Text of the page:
1883 – 1887 Williams Hinge

In 1883, J.M. Williams & Co. made an agreement with George Fifield, of the USA, for production of his hinge lantern patent. This design was for a lantern that hinged at the lower tubes, making the tubes and globe hinge away from the fount of the lantern. This gave easy access to the burner and wick of the lantern. Fifield had success with his patent in the USA as well, the largest lantern manufacturer, R.E. Dietz, also picked up the design. Williams named the lantern the Williams Hinge lantern.

George Fifield’s 1882 US patent. The Canadian version identical to this patent was granted in 1883. Click on the photo to see Fifields full patent

Since the lantern hinged away from the fount, there was no need for a fuel spout. 1883 is quite late to not have one, but even still, it was a popular lantern in Canada. It uses interesting construction methods, the corners are the ‘two-piece’ corners found on early American lanterns. That means the corners of the tubes are made of two formed pieces of metal soldered together with the horizontal and vertical tubes placed in and soldered to the corners. The upper corners also have the bail connector formed into them.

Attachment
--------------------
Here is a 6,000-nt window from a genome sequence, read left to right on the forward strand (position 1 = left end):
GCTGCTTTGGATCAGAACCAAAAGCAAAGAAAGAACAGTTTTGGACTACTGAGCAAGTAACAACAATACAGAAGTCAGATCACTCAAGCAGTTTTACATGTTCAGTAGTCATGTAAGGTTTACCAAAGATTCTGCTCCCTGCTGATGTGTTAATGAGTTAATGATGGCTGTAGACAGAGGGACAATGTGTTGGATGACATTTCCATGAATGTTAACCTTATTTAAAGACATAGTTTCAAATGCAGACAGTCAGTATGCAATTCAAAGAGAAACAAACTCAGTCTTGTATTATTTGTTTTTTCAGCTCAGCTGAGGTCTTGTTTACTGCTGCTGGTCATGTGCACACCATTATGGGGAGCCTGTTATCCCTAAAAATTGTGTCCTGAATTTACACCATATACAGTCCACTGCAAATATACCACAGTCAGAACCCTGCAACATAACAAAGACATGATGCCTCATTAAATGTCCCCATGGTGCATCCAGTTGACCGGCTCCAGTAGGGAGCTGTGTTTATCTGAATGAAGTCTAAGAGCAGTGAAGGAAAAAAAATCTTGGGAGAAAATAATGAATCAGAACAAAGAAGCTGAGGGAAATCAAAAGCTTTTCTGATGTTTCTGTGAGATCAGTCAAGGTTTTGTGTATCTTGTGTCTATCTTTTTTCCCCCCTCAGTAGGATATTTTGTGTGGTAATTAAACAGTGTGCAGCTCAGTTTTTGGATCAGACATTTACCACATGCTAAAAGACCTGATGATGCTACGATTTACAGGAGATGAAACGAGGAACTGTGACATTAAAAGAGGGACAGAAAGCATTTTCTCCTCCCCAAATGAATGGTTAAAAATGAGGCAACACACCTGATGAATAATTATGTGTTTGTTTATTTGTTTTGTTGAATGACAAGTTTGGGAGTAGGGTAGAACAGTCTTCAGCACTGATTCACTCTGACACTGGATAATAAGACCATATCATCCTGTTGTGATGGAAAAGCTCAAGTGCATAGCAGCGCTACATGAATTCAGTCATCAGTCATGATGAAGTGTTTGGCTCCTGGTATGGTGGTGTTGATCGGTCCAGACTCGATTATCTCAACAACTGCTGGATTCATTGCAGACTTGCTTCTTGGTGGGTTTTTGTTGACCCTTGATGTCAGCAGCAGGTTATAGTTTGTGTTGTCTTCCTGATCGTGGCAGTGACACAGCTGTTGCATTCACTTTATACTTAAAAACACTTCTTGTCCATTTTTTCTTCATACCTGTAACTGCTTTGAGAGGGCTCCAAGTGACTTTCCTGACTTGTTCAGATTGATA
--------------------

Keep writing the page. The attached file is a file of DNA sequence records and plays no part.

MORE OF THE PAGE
This lantern is also the precursor to the E.T. Wright & Co. lanterns. When E.T. Wright purchased the tinware side of J.M. Williams, they also took over the lanterns. That said, they couldn’t use the Fifield patent used by Williams. They instead found the similar 1883 Thomas Phillips of Orillia, Ontario, hinge lantern patent and began making lanterns under that patent. You can see an example of an early Wright lantern made with the Phillips patent here. Comparing the Williams hinge to the Wright Hinges, it’s obvious this is the origin of Wright’s lanterns.

My Williams Hinge Lantern

Due to the severe pitting of the metal on this lantern, I opted to paint it black. I don’t normally paint lanterns as I prefer the bare metal look, but when a lantern is really pitted, paint can be a nice way of making it ‘present’ a little nicer. A word of caution though, paint over active rust can quickly make a lanterns condition worse. I always do my best to get all the rust off first, then use a rust converter product that neutralizes rust before I paint them, this way ensures the lantern won’t deteriorate underneath the paint.  This is one of the few lanterns I remembered to take a ‘before’ picture with, so I’ll include that below. While not in the best condition, it’s still an incredible lantern from an otherwise largely unheard of manufacturer, I’m just thrilled to own it. The Williams Hinge is by far one of the coolest lanterns out there.

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